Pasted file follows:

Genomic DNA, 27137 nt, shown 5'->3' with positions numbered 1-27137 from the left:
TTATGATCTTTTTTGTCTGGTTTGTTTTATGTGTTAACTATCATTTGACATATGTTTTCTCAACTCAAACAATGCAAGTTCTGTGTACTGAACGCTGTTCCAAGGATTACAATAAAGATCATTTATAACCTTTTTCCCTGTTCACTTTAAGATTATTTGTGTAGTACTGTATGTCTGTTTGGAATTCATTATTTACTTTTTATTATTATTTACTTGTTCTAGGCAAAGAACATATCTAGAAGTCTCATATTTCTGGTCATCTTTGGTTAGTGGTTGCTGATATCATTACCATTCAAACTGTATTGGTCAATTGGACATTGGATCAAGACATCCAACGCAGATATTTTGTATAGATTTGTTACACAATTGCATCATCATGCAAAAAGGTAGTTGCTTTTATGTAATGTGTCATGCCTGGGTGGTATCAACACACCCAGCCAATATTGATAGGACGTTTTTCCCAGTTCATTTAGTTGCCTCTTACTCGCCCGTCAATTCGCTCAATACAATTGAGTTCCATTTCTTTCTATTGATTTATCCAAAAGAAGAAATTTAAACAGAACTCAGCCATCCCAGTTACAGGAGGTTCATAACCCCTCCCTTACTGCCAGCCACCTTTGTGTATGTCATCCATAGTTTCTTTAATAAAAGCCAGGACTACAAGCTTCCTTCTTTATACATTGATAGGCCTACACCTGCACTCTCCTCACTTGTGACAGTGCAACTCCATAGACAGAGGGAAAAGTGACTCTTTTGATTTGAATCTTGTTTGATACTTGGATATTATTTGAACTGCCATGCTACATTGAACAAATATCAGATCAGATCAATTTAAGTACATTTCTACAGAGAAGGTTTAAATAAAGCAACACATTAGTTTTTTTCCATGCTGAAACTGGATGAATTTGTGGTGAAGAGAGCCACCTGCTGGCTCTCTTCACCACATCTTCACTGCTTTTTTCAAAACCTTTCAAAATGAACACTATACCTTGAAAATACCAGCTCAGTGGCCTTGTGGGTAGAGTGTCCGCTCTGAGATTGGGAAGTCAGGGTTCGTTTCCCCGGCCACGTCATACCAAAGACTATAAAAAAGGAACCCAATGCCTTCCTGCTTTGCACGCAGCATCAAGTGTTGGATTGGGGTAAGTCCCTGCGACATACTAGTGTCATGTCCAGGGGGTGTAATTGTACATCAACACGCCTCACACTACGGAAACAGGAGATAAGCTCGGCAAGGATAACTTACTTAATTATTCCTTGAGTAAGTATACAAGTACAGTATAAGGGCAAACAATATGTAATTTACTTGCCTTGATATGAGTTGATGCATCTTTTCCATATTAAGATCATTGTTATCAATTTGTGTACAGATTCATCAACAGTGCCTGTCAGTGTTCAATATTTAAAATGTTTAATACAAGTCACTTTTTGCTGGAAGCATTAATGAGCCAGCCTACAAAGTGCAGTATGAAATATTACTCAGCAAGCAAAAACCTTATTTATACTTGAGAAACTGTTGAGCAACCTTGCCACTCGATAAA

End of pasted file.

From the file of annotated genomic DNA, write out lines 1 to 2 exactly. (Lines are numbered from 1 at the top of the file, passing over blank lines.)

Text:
Genomic DNA, 27137 nt, shown 5'->3' with positions numbered 1-27137 from the left:
TTATGATCTTTTTTGTCTGGTTTGTTTTATGTGTTAACTATCATTTGACATATGTTTTCTCAACTCAAACAATGCAAGTTCTGTGTACTGAACGCTGTTCCAAGGATTACAATAAAGATCATTTATAACCTTTTTCCCTGTTCACTTTAAGATTATTTGTGTAGTACTGTATGTCTGTTTGGAATTCATTATTTACTTTTTATTATTATTTACTTGTTCTAGGCAAAGAACATATCTAGAAGTCTCATATTTCTGGTCATCTTTGGTTAGTGGTTGCTGATATCATTACCATTCAAACTGTATTGGTCAATTGGACATTGGATCAAGACATCCAACGCAGATATTTTGTATAGATTTGTTACACAATTGCATCATCATGCAAAAAGGTAGTTGCTTTTATGTAATGTGTCATGCCTGGGTGGTATCAACACACCCAGCCAATATTGATAGGACGTTTTTCCCAGTTCATTTAGTTGCCTCTTACTCGCCCGTCAATTCGCTCAATACAATTGAGTTCCATTTCTTTCTATTGATTTATCCAAAAGAAGAAATTTAAACAGAACTCAGCCATCCCAGTTACAGGAGGTTCATAACCCCTCCCTTACTGCCAGCCACCTTTGTGTATGTCATCCATAGTTTCTTTAATAAAAGCCAGGACTACAAGCTTCCTTCTTTATACATTGATAGGCCTACACCTGCACTCTCCTCACTTGTGACAGTGCAACTCCATAGACAGAGGGAAAAGTGACTCTTTTGATTTGAATCTTGTTTGATACTTGGATATTATTTGAACTGCCATGCTACATTGAACAAATATCAGATCAGATCAATTTAAGTACATTTCTACAGAGAAGGTTTAAATAAAGCAACACATTAGTTTTTTTCCATGCTGAAACTGGATGAATTTGTGGTGAAGAGAGCCACCTGCTGGCTCTCTTCACCACATCTTCACTGCTTTTTTCAAAACCTTTCAAAATGAACACTATACCTTGAAAATACCAGCTCAGTGGCCTTGTGGGTAGAGTGTCCGCTCTGAGATTGGGAAGTCAGGGTTCGTTTCCCCGGCCACGTCATACCAAAGACTATAAAAAAGGAACCCAATGCCTTCCTGCTTTGCACGCAGCATCAAGTGTTGGATTGGGGTAAGTCCCTGCGACATACTAGTGTCATGTCCAGGGGGTGTAATTGTACATCAACACGCCTCACACTACGGAAACAGGAGATAAGCTCGGCAAGGATAACTTACTTAATTATTCCTTGAGTAAGTATACAAGTACAGTATAAGGGCAAACAATATGTAATTTACTTGCCTTGATATGAGTTGATGCATCTTTTCCATATTAAGATCATTGTTATCAATTTGTGTACAGATTCATCAACAGTGCCTGTCAGTGTTCAATATTTAAAATGTTTAATACAAGTCACTTTTTGCTGGAAGCATTAATGAGCCAGCCTACAAAGTGCAGTATGAAATATTACTCAGCAAGCAAAAACCTTATTTATACTTGAGAAACTGTTGAGCAACCTTGCCACTCGATAAA